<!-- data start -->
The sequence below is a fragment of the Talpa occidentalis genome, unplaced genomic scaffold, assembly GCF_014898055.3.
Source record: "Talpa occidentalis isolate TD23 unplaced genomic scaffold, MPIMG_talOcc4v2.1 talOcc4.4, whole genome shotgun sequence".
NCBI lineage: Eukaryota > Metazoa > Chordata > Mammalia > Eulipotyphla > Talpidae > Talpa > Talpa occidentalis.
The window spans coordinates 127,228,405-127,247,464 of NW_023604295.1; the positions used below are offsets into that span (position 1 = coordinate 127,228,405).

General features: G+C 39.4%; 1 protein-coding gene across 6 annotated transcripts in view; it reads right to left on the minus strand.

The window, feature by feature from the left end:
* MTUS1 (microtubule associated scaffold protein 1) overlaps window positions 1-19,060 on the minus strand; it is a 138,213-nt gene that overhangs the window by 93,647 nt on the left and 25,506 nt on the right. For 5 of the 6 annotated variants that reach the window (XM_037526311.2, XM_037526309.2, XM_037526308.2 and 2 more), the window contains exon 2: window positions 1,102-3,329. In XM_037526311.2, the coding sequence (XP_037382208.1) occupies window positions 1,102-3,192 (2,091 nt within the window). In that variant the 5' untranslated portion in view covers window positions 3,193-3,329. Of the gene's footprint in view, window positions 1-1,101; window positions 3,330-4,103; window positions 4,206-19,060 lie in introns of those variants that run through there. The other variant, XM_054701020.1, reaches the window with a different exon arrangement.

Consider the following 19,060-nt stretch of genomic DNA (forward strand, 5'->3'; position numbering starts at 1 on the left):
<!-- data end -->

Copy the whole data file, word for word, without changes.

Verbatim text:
The sequence below is a fragment of the Talpa occidentalis genome, unplaced genomic scaffold, assembly GCF_014898055.3.
Source record: "Talpa occidentalis isolate TD23 unplaced genomic scaffold, MPIMG_talOcc4v2.1 talOcc4.4, whole genome shotgun sequence".
NCBI lineage: Eukaryota > Metazoa > Chordata > Mammalia > Eulipotyphla > Talpidae > Talpa > Talpa occidentalis.
The window spans coordinates 127,228,405-127,247,464 of NW_023604295.1; the positions used below are offsets into that span (position 1 = coordinate 127,228,405).

General features: G+C 39.4%; 1 protein-coding gene across 6 annotated transcripts in view; it reads right to left on the minus strand.

The window, feature by feature from the left end:
* MTUS1 (microtubule associated scaffold protein 1) overlaps window positions 1-19,060 on the minus strand; it is a 138,213-nt gene that overhangs the window by 93,647 nt on the left and 25,506 nt on the right. For 5 of the 6 annotated variants that reach the window (XM_037526311.2, XM_037526309.2, XM_037526308.2 and 2 more), the window contains exon 2: window positions 1,102-3,329. In XM_037526311.2, the coding sequence (XP_037382208.1) occupies window positions 1,102-3,192 (2,091 nt within the window). In that variant the 5' untranslated portion in view covers window positions 3,193-3,329. Of the gene's footprint in view, window positions 1-1,101; window positions 3,330-4,103; window positions 4,206-19,060 lie in introns of those variants that run through there. The other variant, XM_054701020.1, reaches the window with a different exon arrangement.

Consider the following 19,060-nt stretch of genomic DNA (forward strand, 5'->3'; position numbering starts at 1 on the left):